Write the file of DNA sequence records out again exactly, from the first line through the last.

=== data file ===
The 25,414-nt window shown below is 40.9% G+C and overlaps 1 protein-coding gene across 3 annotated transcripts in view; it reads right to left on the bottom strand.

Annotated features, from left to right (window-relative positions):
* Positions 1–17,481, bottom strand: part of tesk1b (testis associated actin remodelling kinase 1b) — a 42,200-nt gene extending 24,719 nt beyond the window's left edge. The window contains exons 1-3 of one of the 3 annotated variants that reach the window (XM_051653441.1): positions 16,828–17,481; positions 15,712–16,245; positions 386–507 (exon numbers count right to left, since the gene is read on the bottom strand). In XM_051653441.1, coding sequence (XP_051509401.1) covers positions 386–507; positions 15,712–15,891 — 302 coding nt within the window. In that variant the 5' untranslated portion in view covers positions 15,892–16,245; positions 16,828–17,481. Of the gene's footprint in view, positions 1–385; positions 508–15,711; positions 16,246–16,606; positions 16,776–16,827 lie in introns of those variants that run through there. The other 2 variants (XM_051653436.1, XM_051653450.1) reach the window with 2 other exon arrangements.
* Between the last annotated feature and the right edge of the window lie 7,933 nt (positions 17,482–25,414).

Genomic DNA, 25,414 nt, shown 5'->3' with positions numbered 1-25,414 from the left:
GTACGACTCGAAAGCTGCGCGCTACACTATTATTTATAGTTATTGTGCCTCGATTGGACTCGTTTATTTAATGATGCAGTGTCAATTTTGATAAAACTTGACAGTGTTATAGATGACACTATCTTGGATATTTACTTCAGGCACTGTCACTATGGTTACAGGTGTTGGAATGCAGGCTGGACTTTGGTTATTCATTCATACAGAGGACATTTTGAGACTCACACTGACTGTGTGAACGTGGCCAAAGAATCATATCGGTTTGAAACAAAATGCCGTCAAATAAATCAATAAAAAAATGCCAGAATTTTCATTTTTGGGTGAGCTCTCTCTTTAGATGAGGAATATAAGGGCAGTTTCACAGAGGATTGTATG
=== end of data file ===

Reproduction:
The 25,414-nt window shown below is 40.9% G+C and overlaps 1 protein-coding gene across 3 annotated transcripts in view; it reads right to left on the bottom strand.

Annotated features, from left to right (window-relative positions):
* Positions 1–17,481, bottom strand: part of tesk1b (testis associated actin remodelling kinase 1b) — a 42,200-nt gene extending 24,719 nt beyond the window's left edge. The window contains exons 1-3 of one of the 3 annotated variants that reach the window (XM_051653441.1): positions 16,828–17,481; positions 15,712–16,245; positions 386–507 (exon numbers count right to left, since the gene is read on the bottom strand). In XM_051653441.1, coding sequence (XP_051509401.1) covers positions 386–507; positions 15,712–15,891 — 302 coding nt within the window. In that variant the 5' untranslated portion in view covers positions 15,892–16,245; positions 16,828–17,481. Of the gene's footprint in view, positions 1–385; positions 508–15,711; positions 16,246–16,606; positions 16,776–16,827 lie in introns of those variants that run through there. The other 2 variants (XM_051653436.1, XM_051653450.1) reach the window with 2 other exon arrangements.
* Between the last annotated feature and the right edge of the window lie 7,933 nt (positions 17,482–25,414).

Genomic DNA, 25,414 nt, shown 5'->3' with positions numbered 1-25,414 from the left:
GTACGACTCGAAAGCTGCGCGCTACACTATTATTTATAGTTATTGTGCCTCGATTGGACTCGTTTATTTAATGATGCAGTGTCAATTTTGATAAAACTTGACAGTGTTATAGATGACACTATCTTGGATATTTACTTCAGGCACTGTCACTATGGTTACAGGTGTTGGAATGCAGGCTGGACTTTGGTTATTCATTCATACAGAGGACATTTTGAGACTCACACTGACTGTGTGAACGTGGCCAAAGAATCATATCGGTTTGAAACAAAATGCCGTCAAATAAATCAATAAAAAAATGCCAGAATTTTCATTTTTGGGTGAGCTCTCTCTTTAGATGAGGAATATAAGGGCAGTTTCACAGAGGATTGTATG